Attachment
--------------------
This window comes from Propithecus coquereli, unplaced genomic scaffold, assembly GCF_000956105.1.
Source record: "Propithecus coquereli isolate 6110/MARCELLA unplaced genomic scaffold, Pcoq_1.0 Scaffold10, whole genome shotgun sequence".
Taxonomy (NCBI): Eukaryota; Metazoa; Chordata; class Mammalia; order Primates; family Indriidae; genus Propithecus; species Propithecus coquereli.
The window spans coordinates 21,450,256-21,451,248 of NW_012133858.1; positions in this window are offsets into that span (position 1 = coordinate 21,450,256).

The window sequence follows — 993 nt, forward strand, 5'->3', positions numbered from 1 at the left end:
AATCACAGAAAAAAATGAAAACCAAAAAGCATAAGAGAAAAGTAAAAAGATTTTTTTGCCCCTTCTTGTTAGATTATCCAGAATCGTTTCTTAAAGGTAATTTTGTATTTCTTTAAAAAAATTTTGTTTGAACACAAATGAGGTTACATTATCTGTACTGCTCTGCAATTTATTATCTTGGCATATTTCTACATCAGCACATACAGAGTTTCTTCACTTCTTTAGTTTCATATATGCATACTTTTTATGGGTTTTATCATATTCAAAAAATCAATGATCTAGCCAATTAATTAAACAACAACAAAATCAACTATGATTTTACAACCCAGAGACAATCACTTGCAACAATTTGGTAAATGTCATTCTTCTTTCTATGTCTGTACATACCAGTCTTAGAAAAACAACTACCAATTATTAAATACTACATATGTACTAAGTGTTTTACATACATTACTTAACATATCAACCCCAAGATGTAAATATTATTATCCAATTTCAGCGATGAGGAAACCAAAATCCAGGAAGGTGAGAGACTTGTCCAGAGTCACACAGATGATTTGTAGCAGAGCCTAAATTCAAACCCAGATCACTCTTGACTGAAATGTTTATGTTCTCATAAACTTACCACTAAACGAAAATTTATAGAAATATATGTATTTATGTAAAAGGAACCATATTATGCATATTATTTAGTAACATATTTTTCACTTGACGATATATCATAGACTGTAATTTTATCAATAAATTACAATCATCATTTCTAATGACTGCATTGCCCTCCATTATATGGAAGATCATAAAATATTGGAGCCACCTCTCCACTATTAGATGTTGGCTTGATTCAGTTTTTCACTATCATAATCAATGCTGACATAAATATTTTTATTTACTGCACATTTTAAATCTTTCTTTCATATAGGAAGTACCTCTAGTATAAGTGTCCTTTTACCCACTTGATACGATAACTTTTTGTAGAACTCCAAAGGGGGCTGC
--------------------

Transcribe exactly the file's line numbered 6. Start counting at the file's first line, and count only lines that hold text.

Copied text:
AATCACAGAAAAAAATGAAAACCAAAAAGCATAAGAGAAAAGTAAAAAGATTTTTTTGCCCCTTCTTGTTAGATTATCCAGAATCGTTTCTTAAAGGTAATTTTGTATTTCTTTAAAAAAATTTTGTTTGAACACAAATGAGGTTACATTATCTGTACTGCTCTGCAATTTATTATCTTGGCATATTTCTACATCAGCACATACAGAGTTTCTTCACTTCTTTAGTTTCATATATGCATACTTTTTATGGGTTTTATCATATTCAAAAAATCAATGATCTAGCCAATTAATTAAACAACAACAAAATCAACTATGATTTTACAACCCAGAGACAATCACTTGCAACAATTTGGTAAATGTCATTCTTCTTTCTATGTCTGTACATACCAGTCTTAGAAAAACAACTACCAATTATTAAATACTACATATGTACTAAGTGTTTTACATACATTACTTAACATATCAACCCCAAGATGTAAATATTATTATCCAATTTCAGCGATGAGGAAACCAAAATCCAGGAAGGTGAGAGACTTGTCCAGAGTCACACAGATGATTTGTAGCAGAGCCTAAATTCAAACCCAGATCACTCTTGACTGAAATGTTTATGTTCTCATAAACTTACCACTAAACGAAAATTTATAGAAATATATGTATTTATGTAAAAGGAACCATATTATGCATATTATTTAGTAACATATTTTTCACTTGACGATATATCATAGACTGTAATTTTATCAATAAATTACAATCATCATTTCTAATGACTGCATTGCCCTCCATTATATGGAAGATCATAAAATATTGGAGCCACCTCTCCACTATTAGATGTTGGCTTGATTCAGTTTTTCACTATCATAATCAATGCTGACATAAATATTTTTATTTACTGCACATTTTAAATCTTTCTTTCATATAGGAAGTACCTCTAGTATAAGTGTCCTTTTACCCACTTGATACGATAACTTTTTGTAGAACTCCAAAGGGGGCTGC